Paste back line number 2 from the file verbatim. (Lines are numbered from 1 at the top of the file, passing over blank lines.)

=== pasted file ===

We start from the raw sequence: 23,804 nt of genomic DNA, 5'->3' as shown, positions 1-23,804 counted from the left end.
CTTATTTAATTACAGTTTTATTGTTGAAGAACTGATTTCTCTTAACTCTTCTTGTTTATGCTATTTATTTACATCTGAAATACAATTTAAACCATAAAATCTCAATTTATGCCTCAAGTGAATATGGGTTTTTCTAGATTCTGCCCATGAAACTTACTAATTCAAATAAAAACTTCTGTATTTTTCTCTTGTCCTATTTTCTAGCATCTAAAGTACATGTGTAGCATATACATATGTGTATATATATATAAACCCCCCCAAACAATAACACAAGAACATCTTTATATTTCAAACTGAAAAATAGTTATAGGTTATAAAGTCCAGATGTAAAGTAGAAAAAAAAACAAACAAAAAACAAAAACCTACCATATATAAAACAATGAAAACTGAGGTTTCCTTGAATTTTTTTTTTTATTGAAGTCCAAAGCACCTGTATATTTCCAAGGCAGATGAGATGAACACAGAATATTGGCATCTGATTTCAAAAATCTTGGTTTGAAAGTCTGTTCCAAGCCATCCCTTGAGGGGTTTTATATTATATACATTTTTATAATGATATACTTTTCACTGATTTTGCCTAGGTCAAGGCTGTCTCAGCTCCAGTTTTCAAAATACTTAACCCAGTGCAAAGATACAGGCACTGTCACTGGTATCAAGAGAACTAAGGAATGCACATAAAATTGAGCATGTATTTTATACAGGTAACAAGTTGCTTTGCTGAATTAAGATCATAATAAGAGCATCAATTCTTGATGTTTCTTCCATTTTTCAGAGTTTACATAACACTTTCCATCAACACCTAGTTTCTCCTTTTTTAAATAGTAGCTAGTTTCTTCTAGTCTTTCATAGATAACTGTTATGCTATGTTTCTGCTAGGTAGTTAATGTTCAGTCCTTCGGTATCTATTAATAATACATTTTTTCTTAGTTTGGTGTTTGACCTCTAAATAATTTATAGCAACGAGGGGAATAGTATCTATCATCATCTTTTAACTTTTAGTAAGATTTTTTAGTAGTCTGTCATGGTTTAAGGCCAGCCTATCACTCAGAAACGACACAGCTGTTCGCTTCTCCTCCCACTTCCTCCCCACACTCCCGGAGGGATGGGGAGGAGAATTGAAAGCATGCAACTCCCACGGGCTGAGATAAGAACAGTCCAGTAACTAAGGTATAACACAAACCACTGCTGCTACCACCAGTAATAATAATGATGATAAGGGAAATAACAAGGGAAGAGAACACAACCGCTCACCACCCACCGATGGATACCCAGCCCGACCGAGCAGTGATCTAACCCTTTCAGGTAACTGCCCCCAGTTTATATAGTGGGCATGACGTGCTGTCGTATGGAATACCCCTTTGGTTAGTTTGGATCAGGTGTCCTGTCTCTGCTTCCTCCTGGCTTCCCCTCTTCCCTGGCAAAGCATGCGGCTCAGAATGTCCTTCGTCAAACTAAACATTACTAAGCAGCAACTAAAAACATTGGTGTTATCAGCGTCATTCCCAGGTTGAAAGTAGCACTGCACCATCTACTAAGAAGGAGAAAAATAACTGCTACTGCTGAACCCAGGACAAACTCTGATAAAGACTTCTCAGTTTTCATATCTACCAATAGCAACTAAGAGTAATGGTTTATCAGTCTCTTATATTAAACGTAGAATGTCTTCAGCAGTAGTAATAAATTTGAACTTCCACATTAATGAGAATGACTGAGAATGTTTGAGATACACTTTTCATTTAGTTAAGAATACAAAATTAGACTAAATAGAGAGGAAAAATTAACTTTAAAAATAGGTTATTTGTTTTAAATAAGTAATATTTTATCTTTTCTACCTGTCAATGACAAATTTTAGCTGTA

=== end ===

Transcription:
CTTATTTAATTACAGTTTTATTGTTGAAGAACTGATTTCTCTTAACTCTTCTTGTTTATGCTATTTATTTACATCTGAAATACAATTTAAACCATAAAATCTCAATTTATGCCTCAAGTGAATATGGGTTTTTCTAGATTCTGCCCATGAAACTTACTAATTCAAATAAAAACTTCTGTATTTTTCTCTTGTCCTATTTTCTAGCATCTAAAGTACATGTGTAGCATATACATATGTGTATATATATATAAACCCCCCCAAACAATAACACAAGAACATCTTTATATTTCAAACTGAAAAATAGTTATAGGTTATAAAGTCCAGATGTAAAGTAGAAAAAAAAACAAACAAAAAACAAAAACCTACCATATATAAAACAATGAAAACTGAGGTTTCCTTGAATTTTTTTTTTTATTGAAGTCCAAAGCACCTGTATATTTCCAAGGCAGATGAGATGAACACAGAATATTGGCATCTGATTTCAAAAATCTTGGTTTGAAAGTCTGTTCCAAGCCATCCCTTGAGGGGTTTTATATTATATACATTTTTATAATGATATACTTTTCACTGATTTTGCCTAGGTCAAGGCTGTCTCAGCTCCAGTTTTCAAAATACTTAACCCAGTGCAAAGATACAGGCACTGTCACTGGTATCAAGAGAACTAAGGAATGCACATAAAATTGAGCATGTATTTTATACAGGTAACAAGTTGCTTTGCTGAATTAAGATCATAATAAGAGCATCAATTCTTGATGTTTCTTCCATTTTTCAGAGTTTACATAACACTTTCCATCAACACCTAGTTTCTCCTTTTTTAAATAGTAGCTAGTTTCTTCTAGTCTTTCATAGATAACTGTTATGCTATGTTTCTGCTAGGTAGTTAATGTTCAGTCCTTCGGTATCTATTAATAATACATTTTTTCTTAGTTTGGTGTTTGACCTCTAAATAATTTATAGCAACGAGGGGAATAGTATCTATCATCATCTTTTAACTTTTAGTAAGATTTTTTAGTAGTCTGTCATGGTTTAAGGCCAGCCTATCACTCAGAAACGACACAGCTGTTCGCTTCTCCTCCCACTTCCTCCCCACACTCCCGGAGGGATGGGGAGGAGAATTGAAAGCATGCAACTCCCACGGGCTGAGATAAGAACAGTCCAGTAACTAAGGTATAACACAAACCACTGCTGCTACCACCAGTAATAATAATGATGATAAGGGAAATAACAAGGGAAGAGAACACAACCGCTCACCACCCACCGATGGATACCCAGCCCGACCGAGCAGTGATCTAACCCTTTCAGGTAACTGCCCCCAGTTTATATAGTGGGCATGACGTGCTGTCGTATGGAATACCCCTTTGGTTAGTTTGGATCAGGTGTCCTGTCTCTGCTTCCTCCTGGCTTCCCCTCTTCCCTGGCAAAGCATGCGGCTCAGAATGTCCTTCGTCAAACTAAACATTACTAAGCAGCAACTAAAAACATTGGTGTTATCAGCGTCATTCCCAGGTTGAAAGTAGCACTGCACCATCTACTAAGAAGGAGAAAAATAACTGCTACTGCTGAACCCAGGACAAACTCTGATAAAGACTTCTCAGTTTTCATATCTACCAATAGCAACTAAGAGTAATGGTTTATCAGTCTCTTATATTAAACGTAGAATGTCTTCAGCAGTAGTAATAAATTTGAACTTCCACATTAATGAGAATGACTGAGAATGTTTGAGATACACTTTTCATTTAGTTAAGAATACAAAATTAGACTAAATAGAGAGGAAAAATTAACTTTAAAAATAGGTTATTTGTTTTAAATAAGTAATATTTTATCTTTTCTACCTGTCAATGACAAATTTTAGCTGTA